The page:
House Churches Next Phase in Multisite Movement

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    (Photo: Northland A Church Distributed)
    House church worshippers in Venice, Fla., participate in a Sunday service from Northland, A Church Distributed, in the living room belonging to Marcy and Ron Burth.
By Katherine T. Phan, Christian Post Reporter
January 13, 2011|6:45 am

A megachurch in Florida is using house churches to expand its network, showing that reaching out on a smaller scale doesn't mean retreating in the multisite movement.

Northland, A Church Distributed, based in Longwood, Fla., currently has 15 to 20 house churches in several states that virtually participate in the worship services held at the main campus every Sunday.

"House churches are the next extension of the multisite movement," said Dr. Dan Lacich, pastor of Distributed Services at Northland, to The Christian Post.

"They participate very much like a multisite does, only meeting at a smaller venue, usually in a home, community room, or a condo association club house."

Each house church has a "site minister" that hosts the gathering using the Internet or a Roku box to stream church services from Northland's main campus.

Lacich, who regularly talks to site ministers, said that worshippers of house churches actively participate in the services as they would if they were physically at one of the multisite locations. They greet one another, stand and sing during worship and hold communion, he said.

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"When people first come they think 'this is sort of strange,'" admitted Marcy Burth, who runs a Northland house church in Venice, Fla., together with her husband Ron, to The Christian Post.

"But after one or two weeks they think 'this is fine' because we have the benefits of the closeness but still the quality of the preaching from Northland," she said.

About 15-24 people meet weekly for services in the Burths' living room. They hold a potluck dinner together before watching the service from the couple's large screen TV.

Burth said the intimate setting allows for deeper conversation and relationship building, which can sometimes be more difficult to have in larger churches.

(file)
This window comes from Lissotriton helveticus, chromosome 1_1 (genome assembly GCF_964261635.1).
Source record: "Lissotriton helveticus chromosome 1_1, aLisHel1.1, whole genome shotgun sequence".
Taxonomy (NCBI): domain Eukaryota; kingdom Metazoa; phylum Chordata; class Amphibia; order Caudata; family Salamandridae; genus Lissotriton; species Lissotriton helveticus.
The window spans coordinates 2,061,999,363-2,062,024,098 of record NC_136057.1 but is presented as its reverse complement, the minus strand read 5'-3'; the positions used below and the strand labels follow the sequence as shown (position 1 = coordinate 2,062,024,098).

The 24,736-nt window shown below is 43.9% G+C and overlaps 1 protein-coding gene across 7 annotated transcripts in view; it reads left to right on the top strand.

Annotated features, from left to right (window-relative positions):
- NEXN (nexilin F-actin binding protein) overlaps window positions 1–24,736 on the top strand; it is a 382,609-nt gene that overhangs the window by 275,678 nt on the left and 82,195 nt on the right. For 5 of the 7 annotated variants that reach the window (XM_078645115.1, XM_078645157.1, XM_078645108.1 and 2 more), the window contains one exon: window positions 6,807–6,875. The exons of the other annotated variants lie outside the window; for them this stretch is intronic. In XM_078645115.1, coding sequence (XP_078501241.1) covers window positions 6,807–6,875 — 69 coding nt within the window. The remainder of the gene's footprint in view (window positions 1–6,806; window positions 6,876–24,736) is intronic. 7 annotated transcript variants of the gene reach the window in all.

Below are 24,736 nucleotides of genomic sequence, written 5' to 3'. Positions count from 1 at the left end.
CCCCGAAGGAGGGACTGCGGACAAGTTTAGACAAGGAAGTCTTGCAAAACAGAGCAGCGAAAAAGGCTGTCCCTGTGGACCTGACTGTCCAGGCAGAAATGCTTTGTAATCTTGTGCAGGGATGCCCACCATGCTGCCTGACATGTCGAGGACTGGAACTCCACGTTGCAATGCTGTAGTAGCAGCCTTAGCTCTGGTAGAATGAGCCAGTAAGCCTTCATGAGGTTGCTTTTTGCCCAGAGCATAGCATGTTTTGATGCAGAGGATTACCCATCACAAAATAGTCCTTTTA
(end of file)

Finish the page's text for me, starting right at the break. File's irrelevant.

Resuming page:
"We have a number of folks who do attend other services in the morning but they are hanging on by a thread because they love our church," said Burth.

In Venice, the house church doesn't just meet on Sundays but also Thursdays for Bible studies. The group also plans to go through Dave Ramsey's Financial Peace University next month.

Burth said members are also serving the local community. Last year, they volunteered for an event and provided Christmas for a family in need.

A year ago, Northland followed the same multisite model used by many other tech-saavy megachurches. Different church campuses held large worship services every Sunday at their physical locations but listened to the Pastor Joel Hunter's sermon through broadcast.

But the church started to consider the idea of house or simple churches, which would help Northland reach more people in their communities without paying the heavy price tag associated with multisite buildings and staff. Through the house church approach, it could also take steps toward Hunter's vision of making Northland a catalyst church for one million new churches by 2020.

"Both the large church gatherings and the house or simple church gatherings need each other for effective ministry," said Lacich.

"In the early days of the church, they did the temple court services and house to house services. The house to house time was worship, it was having communion, getting people baptized and praying for one another. That's what these folks are experiencing."

Over 12,000 people attend Northland every week, including 4,000 who worship regularly online through Facebook, smartphone apps, or the church's Roku channel, which has been installed in 5,000 homes so far.

"Our whole thing is for the church to be distributed out beyond the walls," said Lacich. "We use technology and get the Gospel to where people are."

 

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